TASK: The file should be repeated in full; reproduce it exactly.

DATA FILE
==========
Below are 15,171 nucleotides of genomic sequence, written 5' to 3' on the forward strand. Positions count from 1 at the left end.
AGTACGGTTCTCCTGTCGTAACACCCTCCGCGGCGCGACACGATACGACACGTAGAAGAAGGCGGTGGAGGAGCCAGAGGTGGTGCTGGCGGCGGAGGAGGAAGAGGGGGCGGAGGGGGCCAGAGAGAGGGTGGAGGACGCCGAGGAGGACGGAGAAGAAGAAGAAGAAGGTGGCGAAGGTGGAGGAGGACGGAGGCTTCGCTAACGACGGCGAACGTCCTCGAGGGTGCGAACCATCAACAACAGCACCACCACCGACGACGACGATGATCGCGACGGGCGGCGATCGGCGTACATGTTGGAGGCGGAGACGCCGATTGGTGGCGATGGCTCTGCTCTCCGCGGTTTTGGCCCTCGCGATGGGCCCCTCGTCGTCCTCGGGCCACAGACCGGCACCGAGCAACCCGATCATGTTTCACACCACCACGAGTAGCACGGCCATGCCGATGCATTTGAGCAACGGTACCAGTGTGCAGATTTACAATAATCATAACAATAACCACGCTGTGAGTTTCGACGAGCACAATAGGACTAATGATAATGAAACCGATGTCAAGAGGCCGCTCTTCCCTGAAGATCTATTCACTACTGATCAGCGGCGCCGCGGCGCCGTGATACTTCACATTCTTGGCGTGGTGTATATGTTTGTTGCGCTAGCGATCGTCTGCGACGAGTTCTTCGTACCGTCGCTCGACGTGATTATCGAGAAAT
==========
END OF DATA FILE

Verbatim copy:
Below are 15,171 nucleotides of genomic sequence, written 5' to 3' on the forward strand. Positions count from 1 at the left end.
AGTACGGTTCTCCTGTCGTAACACCCTCCGCGGCGCGACACGATACGACACGTAGAAGAAGGCGGTGGAGGAGCCAGAGGTGGTGCTGGCGGCGGAGGAGGAAGAGGGGGCGGAGGGGGCCAGAGAGAGGGTGGAGGACGCCGAGGAGGACGGAGAAGAAGAAGAAGAAGGTGGCGAAGGTGGAGGAGGACGGAGGCTTCGCTAACGACGGCGAACGTCCTCGAGGGTGCGAACCATCAACAACAGCACCACCACCGACGACGACGATGATCGCGACGGGCGGCGATCGGCGTACATGTTGGAGGCGGAGACGCCGATTGGTGGCGATGGCTCTGCTCTCCGCGGTTTTGGCCCTCGCGATGGGCCCCTCGTCGTCCTCGGGCCACAGACCGGCACCGAGCAACCCGATCATGTTTCACACCACCACGAGTAGCACGGCCATGCCGATGCATTTGAGCAACGGTACCAGTGTGCAGATTTACAATAATCATAACAATAACCACGCTGTGAGTTTCGACGAGCACAATAGGACTAATGATAATGAAACCGATGTCAAGAGGCCGCTCTTCCCTGAAGATCTATTCACTACTGATCAGCGGCGCCGCGGCGCCGTGATACTTCACATTCTTGGCGTGGTGTATATGTTTGTTGCGCTAGCGATCGTCTGCGACGAGTTCTTCGTACCGTCGCTCGACGTGATTATCGAGAAAT